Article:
Background paper - Keeping it taut

Started May 4, 2013 | Discussions thread
Barrie Davis
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Re: Background paper - Keeping it taut
In reply to leecamera, May 4, 2013

leecamera wrote:

I need a quick and efficient way of keeping my paper taut when hanging.

Colorama do some lovely things that clamp along the full length of the edge of paper - but at £45 each it gets a little expensive for 4 of the things...!  http://www.colorama-photo.com/coloredge.php

I have a heavy duty pole system with aluminium cores which allow me to store rolls in situ for extended periods of time but I'm lacking a tidy method of keeping the paper taut.

I've considered a simple aluminium 1" strip with double sided sticky tape and then folded over the edge and a couple of clips to keep it in place (so essentially the paper is holding the weight rather than the clips,) but I've a feeling some bright spark has come up with a more elegant solution.

Any thoughts / pictures / products...?

I am sorry you have a problem, but I'm wondering exactly how this lack of tautness manifests itself....[??]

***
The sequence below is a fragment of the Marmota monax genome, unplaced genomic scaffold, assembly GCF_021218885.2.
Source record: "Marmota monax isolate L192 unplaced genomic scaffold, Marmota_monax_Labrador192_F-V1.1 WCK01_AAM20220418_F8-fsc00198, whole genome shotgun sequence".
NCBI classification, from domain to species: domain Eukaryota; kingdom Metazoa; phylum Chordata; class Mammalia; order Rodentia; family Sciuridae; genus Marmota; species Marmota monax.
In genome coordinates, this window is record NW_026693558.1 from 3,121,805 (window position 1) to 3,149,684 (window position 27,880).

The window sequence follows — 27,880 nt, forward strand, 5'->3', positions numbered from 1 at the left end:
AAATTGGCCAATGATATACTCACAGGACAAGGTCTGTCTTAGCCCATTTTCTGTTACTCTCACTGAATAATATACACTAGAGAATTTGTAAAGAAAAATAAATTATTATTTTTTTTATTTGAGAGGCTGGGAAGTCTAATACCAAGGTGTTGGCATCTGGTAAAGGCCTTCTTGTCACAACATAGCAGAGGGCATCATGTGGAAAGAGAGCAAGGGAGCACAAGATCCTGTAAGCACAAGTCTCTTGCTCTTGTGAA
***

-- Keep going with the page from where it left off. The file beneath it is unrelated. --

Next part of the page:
My experience....

Usually, good quality background paper such as Savage, Colorama, will hang pretty smoothly under its own weight.... at least, it will if it has been stored correctly...

... that is, TIGHTLY wound on the roll, and on end UPRIGHT, ideally, also off the floor. My rolls stand on vestigial shelves made of 2"x2" timbers bolted to the wall... allows for sweeping underneath.

When deployed for use, my paper is photographically indistinguishable from a nicely emulsion painted wall..... it being the same if just allowed to hang to, say, knee level, for a half length shot..or swept out into an infinity curve and taped down in traditional manner for full length shooting.

Problems will arise if paper is kept loose on the roll, and not taped, or if it is stored horizontally and NOT perfectly flat, but sagging in the middle. Indeed, if it comes off the roll in wrinkled or wavy condition, it is a general indication of poor storage...[??]

... or it could be altered moisture content, edges to centre, perhaps from a change in storage temperature....[??]

Either way, wrinkles induced by unsuitable storage, or moisture, can be encouraged to straighten out by leaving the paper to hang extended into the air of a warm studio for a couple of days.

Hmm.... Something tells me this is likely not the answer you were looking for, perhaps? 

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Regards,
Baz
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"Ahh... But the thing is, these guys were no ORDINARY time travellers!"

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